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Galois

Famous for his contributions to group theory, Galois produced a method of determining when a general equation could be solved by radicals.

Galois's life was dominated by politics and mathematics. An ardent republican, he was in the unfortunate position of having Cauchy, an ardent royalist, as the only French mathematician capable of understanding the significance of his work.

In 1829 he published his first paper on continued fractions, followed by a paper that dealt with the impossibility of solving the general quintic equation by radicals. This led to Galois theory, a branch of mathematics dealing with the general solution of equations.

Famous for his contributions to group theory, he produced a method of determining when a general equation could be solved by radicals. This theory solved many long-standing unanswered questions including the impossibility of trisecting the angle and squaring the circle.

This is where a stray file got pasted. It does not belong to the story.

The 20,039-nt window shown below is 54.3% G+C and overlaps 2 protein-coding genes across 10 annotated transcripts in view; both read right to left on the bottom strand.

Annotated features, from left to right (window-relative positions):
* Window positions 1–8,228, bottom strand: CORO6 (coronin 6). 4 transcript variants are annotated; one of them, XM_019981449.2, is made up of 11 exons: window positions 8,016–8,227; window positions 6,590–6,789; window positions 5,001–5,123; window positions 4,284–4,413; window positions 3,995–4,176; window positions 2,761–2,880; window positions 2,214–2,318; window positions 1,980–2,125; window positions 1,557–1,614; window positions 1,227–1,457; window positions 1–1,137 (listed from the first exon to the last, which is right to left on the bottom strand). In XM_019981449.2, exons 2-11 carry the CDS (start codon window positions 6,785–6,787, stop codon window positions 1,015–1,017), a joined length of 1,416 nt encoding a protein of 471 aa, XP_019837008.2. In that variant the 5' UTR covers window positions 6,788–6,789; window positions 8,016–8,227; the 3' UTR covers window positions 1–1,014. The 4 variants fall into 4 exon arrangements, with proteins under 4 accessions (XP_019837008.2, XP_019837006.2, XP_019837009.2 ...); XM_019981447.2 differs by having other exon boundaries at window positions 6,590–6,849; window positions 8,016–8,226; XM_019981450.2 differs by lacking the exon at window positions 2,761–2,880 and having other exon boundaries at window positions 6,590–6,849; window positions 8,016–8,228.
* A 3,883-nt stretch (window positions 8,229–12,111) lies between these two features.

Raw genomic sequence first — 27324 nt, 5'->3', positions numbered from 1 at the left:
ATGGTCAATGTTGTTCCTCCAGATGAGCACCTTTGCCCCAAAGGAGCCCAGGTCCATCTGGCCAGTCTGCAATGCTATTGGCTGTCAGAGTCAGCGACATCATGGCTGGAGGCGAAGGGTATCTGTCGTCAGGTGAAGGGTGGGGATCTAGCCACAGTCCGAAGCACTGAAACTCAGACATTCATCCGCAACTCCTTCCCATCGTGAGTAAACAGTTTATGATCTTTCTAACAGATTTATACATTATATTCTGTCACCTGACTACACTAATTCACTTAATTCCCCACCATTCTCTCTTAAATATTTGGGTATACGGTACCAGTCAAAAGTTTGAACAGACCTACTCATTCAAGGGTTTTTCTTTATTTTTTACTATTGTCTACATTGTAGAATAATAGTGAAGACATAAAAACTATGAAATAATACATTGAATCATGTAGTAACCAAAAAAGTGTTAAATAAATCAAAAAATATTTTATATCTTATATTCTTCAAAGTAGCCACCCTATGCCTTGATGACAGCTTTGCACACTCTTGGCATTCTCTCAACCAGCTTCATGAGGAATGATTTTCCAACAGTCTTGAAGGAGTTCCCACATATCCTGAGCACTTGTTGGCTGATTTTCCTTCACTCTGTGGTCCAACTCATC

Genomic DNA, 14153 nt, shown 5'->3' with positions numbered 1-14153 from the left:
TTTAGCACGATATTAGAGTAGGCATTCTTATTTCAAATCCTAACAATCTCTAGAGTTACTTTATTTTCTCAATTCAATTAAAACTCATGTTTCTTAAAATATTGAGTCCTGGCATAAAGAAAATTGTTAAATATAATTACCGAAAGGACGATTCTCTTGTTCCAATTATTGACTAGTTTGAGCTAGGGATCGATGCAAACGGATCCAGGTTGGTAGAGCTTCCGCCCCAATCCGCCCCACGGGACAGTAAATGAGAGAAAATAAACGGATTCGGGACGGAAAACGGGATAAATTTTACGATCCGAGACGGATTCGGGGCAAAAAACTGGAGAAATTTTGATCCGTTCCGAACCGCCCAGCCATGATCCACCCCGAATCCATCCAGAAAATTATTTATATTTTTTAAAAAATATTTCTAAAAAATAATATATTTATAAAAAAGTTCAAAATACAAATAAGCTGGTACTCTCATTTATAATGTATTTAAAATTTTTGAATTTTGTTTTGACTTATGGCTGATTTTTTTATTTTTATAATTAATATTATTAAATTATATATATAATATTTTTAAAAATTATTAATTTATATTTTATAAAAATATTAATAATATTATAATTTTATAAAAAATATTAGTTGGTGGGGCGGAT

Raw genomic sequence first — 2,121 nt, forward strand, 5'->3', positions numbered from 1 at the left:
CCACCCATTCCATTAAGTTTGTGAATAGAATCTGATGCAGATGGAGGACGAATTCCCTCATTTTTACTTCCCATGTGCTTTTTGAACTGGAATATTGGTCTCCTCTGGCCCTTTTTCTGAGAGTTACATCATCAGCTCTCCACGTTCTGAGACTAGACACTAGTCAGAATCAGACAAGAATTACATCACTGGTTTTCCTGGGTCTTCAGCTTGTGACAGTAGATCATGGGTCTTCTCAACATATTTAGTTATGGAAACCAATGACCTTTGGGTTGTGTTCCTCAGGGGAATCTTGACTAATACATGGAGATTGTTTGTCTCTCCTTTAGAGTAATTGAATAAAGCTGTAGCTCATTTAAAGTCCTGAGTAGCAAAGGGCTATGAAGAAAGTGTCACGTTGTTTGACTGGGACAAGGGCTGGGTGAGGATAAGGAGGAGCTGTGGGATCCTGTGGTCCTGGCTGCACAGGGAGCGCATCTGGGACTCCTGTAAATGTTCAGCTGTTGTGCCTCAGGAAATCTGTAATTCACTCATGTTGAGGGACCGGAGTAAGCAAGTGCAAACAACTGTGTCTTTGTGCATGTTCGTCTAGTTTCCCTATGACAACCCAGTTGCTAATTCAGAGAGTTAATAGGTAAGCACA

He introduced the term 'group' when he considered the group of permutations of the roots of an equation. Group theory made possible the unification of geometry and algebra.

In 1830 he solved f(x) = 0 (mod p) for an irreducible polynomial f(x) by introducing a symbol j as a 'solution' to f(x) = 0 as for complex numbers. This gives the Galois field GF(p).

Galois's work made an important contribution to the transition from classical to modern algebra. Having spent some time in prison for political offences, he was killed in a duel at the age of 21 shortly after his release.


Biographies of mathematicians are from the History of Mathematics archive at the University of St. Andrews, and are used with permission.